Max Zahniser doesn’t usually make house calls. As a leader in sustainability and integrative, systems thinking he lends his expertise to wide ranging building projects and organizations. He promotes green practices on a national level and has been at the inception of advanced thinking in that arena.
Zahniser doesn’t just paint with a broad brush. Son of two psychologists, he knows more than most that “relationships matter.” When it comes to collaborations, he wisely encourages “enlightened self-interest rather than right or wrong.”
To give you a better idea of his philosophy Zahniser will tell you that systems thinking is his foundation for understanding the world. He rejects a fragmented, specialized worldview and ascribes to the dawning “Age of Integration,” anticipated decades ago by Buckminster Fuller and Lewis Mumford. In contrast to healthy interdependence, Zahniser sees Philadelphia as an example of “dispersed environmental initiatives.” His new Sustainability Nexus enterprise aims to pull that all together.
PUTTING THEORY INTO PRACTICE
I asked Zahniser to pack up the best of his design insights and conceptual diagrams into a tool kit he could take to any neighborhood to foster grass roots green initiatives, so to speak. As with the famed “Powers of Ten” illumination of scale by Charles and Ray Eames, presumably, what can heal a neighborhood, can heal a city and so on.
“This diagram (above) is used to demonstrate that, at some level, the understanding of interdependent systems is innate because every culture in history has had a version of these elements. When we ‘remind’ people of them, they immediately unlock the ability to identify a pretty holistic set of impacts and even system dynamics.” — Max Zahniser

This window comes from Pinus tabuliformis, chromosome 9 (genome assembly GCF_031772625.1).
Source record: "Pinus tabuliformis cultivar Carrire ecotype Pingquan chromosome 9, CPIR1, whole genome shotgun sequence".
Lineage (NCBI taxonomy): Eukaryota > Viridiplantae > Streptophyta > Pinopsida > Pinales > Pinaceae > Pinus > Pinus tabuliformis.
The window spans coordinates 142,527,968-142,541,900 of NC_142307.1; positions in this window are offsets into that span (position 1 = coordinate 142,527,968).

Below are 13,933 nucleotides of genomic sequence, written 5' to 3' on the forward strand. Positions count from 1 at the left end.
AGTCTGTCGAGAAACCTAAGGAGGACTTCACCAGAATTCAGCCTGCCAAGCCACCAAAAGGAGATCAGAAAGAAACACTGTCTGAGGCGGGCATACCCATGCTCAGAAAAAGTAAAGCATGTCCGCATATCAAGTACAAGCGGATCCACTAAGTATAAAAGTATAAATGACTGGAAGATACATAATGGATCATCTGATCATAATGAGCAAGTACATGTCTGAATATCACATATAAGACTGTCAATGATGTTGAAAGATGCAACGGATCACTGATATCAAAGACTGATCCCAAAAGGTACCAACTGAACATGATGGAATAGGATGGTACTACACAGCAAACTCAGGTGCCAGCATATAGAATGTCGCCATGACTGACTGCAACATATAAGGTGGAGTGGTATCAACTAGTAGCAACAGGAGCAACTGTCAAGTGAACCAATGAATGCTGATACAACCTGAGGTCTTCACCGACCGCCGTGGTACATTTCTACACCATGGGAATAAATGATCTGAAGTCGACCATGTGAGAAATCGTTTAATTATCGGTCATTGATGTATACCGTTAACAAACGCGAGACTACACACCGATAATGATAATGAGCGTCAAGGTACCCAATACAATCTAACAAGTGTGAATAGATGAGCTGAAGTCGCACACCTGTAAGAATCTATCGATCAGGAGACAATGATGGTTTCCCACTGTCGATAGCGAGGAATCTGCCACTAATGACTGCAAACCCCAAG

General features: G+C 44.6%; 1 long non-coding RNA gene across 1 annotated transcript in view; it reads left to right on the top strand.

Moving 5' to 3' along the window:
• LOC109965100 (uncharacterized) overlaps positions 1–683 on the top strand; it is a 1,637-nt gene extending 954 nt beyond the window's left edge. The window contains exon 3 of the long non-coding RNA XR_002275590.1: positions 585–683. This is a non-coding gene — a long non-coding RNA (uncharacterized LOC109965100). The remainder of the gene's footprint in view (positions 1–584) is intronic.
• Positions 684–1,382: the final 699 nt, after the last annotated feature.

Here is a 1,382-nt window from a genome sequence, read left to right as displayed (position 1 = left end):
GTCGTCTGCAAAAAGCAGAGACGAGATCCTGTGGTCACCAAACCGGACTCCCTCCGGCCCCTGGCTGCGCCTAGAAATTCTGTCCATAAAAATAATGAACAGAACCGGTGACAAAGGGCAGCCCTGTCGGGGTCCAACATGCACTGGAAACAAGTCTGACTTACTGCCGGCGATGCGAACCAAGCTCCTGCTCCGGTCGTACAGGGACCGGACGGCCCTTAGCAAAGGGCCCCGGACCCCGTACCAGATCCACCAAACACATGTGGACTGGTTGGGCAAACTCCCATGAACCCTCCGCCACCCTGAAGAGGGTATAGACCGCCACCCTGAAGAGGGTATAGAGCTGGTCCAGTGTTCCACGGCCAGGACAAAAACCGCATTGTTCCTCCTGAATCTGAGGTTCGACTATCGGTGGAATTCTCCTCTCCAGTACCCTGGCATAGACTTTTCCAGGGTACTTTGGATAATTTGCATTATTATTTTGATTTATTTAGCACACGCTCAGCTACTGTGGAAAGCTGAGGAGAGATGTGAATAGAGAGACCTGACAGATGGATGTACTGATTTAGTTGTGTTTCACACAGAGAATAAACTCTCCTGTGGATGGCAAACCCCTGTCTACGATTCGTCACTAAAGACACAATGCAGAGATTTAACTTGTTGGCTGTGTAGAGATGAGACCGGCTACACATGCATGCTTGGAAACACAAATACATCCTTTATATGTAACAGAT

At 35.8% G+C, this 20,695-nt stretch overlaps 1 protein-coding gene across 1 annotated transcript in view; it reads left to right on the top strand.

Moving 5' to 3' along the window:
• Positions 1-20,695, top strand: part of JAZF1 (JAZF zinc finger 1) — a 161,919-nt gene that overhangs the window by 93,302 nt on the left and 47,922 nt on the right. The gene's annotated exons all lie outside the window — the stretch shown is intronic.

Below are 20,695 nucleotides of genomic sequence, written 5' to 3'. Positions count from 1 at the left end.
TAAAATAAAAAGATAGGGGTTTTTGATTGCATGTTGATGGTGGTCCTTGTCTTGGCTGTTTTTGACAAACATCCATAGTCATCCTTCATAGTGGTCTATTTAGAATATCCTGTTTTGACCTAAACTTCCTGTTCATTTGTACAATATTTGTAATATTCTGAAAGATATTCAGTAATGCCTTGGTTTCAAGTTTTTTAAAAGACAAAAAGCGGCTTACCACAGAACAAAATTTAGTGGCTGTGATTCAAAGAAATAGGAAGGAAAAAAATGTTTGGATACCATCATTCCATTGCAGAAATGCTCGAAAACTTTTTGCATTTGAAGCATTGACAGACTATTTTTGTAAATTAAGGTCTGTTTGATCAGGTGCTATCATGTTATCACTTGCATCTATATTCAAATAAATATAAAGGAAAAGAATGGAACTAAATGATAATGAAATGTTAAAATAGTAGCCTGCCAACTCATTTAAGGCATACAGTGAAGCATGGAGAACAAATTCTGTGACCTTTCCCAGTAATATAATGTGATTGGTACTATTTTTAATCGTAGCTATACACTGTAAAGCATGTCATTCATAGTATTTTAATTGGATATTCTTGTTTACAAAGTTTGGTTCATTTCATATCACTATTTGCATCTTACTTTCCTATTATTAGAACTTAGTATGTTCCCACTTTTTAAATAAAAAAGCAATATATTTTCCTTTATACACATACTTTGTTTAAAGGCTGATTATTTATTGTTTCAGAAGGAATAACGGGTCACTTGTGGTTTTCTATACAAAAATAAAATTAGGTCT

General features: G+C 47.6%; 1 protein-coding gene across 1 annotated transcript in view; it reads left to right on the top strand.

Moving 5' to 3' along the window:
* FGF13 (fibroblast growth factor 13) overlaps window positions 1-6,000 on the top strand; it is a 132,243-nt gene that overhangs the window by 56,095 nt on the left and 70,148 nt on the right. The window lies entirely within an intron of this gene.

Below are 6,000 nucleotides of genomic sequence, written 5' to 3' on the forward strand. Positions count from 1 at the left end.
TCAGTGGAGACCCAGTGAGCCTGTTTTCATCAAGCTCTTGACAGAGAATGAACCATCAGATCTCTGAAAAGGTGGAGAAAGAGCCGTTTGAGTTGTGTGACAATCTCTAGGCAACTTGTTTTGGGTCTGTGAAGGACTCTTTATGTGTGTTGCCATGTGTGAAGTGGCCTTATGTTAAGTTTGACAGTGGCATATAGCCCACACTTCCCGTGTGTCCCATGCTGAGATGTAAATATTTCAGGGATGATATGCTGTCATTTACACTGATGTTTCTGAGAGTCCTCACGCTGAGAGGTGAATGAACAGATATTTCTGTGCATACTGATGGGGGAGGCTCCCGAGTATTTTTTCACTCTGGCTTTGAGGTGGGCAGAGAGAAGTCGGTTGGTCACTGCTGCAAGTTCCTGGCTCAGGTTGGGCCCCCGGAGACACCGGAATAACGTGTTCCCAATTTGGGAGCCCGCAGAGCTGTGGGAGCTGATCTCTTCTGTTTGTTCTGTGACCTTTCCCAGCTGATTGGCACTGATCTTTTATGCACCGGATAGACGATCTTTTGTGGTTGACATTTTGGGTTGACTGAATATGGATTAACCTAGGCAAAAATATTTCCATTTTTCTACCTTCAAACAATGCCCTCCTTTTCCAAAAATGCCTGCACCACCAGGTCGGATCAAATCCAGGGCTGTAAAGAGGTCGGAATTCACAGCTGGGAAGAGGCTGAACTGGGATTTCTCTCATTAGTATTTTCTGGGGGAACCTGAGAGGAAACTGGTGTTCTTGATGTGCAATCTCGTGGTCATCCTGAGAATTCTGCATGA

“Green Traffic Triangles” Grays Ferry, Philadelphia
Triangles at Grays Ferry is an organization that Zahniser sees as a potential “patient” (or client). They are pushing for the greening and enhanced safety of 3 small, bleak traffic islands in their neighborhood. I met up with Andrew Dalzell, program coordinator for SOSNA (South of South St. Neighborhood Association) heading the Triangles project, for coffee at the tiny Ants Pants Cafe near the Triangles site. Dalzell is a sharp, energetic guy who built upon his background in European history and a stint working for the City Planning Commission on zoning reform, attaining a salaried position as a neighborhood advocate.